> I would expect that if there is a high-quality transform between two

> members of an ensemble, and data is expressed in those members, that

> transform will be used.

 

Yes, there are definitely transformations that exist between ITRF realizations. It is just that if you've data referenced to a datum ensemble and not a given realization, this is game over: you don't know which realization, so no high accuracy transformation possible.

 

> I would also expect an ensemble to implicitly declare a low-accuracy

> transform (perhaps that accuracy is or should be carried in the ensemble

> definition) among any two members.

 

Such transformations exist in the database as said above. They are just not exposed in the datum ensemble itself (it would be quite messy !)

 

$ sqlite3 data/proj.db "select code, name from coordinate_operation_view where (name LIKE '%ITRF%to%ITRF%' or name LIKE '%WGS 84 (G%)%to%WGS 84 (G%)%') and auth_name = 'EPSG' and deprecated = 0 order by name"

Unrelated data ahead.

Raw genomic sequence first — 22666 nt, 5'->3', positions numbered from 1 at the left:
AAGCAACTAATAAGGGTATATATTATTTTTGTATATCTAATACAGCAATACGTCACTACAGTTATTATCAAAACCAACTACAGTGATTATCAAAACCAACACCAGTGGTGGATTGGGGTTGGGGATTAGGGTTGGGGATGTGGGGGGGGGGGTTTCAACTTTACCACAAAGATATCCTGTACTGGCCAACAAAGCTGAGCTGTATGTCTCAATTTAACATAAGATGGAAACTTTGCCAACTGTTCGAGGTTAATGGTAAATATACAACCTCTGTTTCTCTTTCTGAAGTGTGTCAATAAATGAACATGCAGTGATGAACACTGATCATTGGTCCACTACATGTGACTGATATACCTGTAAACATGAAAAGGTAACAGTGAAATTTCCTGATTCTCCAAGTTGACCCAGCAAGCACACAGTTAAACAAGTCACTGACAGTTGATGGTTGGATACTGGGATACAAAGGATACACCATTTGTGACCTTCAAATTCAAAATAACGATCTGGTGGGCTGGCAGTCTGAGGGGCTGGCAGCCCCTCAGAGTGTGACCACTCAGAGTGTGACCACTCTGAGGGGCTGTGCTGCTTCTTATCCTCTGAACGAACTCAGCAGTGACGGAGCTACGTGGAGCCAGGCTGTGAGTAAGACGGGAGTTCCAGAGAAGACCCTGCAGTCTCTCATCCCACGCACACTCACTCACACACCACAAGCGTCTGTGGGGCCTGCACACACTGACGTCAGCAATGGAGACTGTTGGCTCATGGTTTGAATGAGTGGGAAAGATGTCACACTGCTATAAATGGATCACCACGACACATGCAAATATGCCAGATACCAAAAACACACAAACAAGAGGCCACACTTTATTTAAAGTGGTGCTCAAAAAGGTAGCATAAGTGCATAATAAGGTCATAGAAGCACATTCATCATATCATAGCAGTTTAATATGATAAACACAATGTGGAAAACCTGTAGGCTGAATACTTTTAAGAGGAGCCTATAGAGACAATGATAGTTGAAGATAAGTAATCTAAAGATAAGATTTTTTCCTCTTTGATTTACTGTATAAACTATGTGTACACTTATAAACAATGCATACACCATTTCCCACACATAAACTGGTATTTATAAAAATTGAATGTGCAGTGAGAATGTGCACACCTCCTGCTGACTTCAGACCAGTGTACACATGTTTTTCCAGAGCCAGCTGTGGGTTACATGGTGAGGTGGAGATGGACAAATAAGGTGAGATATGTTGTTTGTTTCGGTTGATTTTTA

6302|ITRF2000 to ITRF2005 (1)

6300|ITRF2000 to ITRF2008 (1)

8078|ITRF2000 to ITRF2014 (1)

9080|ITRF2000 to ITRF96 (2)

6389|ITRF2005 to ITRF2008 (2)

8079|ITRF2005 to ITRF2014 (1)

9081|ITRF2005 to ITRF96 (1)

7790|ITRF2008 to ITRF2014 (1)

9082|ITRF2008 to ITRF96 (2)

9083|ITRF2014 to ITRF96 (2)

6281|ITRF88 to ITRF2000 (1)

6291|ITRF88 to ITRF2008 (1)

8069|ITRF88 to ITRF2014 (1)

9020|ITRF88 to ITRF89 (1)

7814|ITRF89 to ITRF2000 (1)

6292|ITRF89 to ITRF2008 (1)

8070|ITRF89 to ITRF2014 (1)

9021|ITRF89 to ITRF90 (1)

6283|ITRF90 to ITRF2000 (1)

6293|ITRF90 to ITRF2008 (1)

8071|ITRF90 to ITRF2014 (1)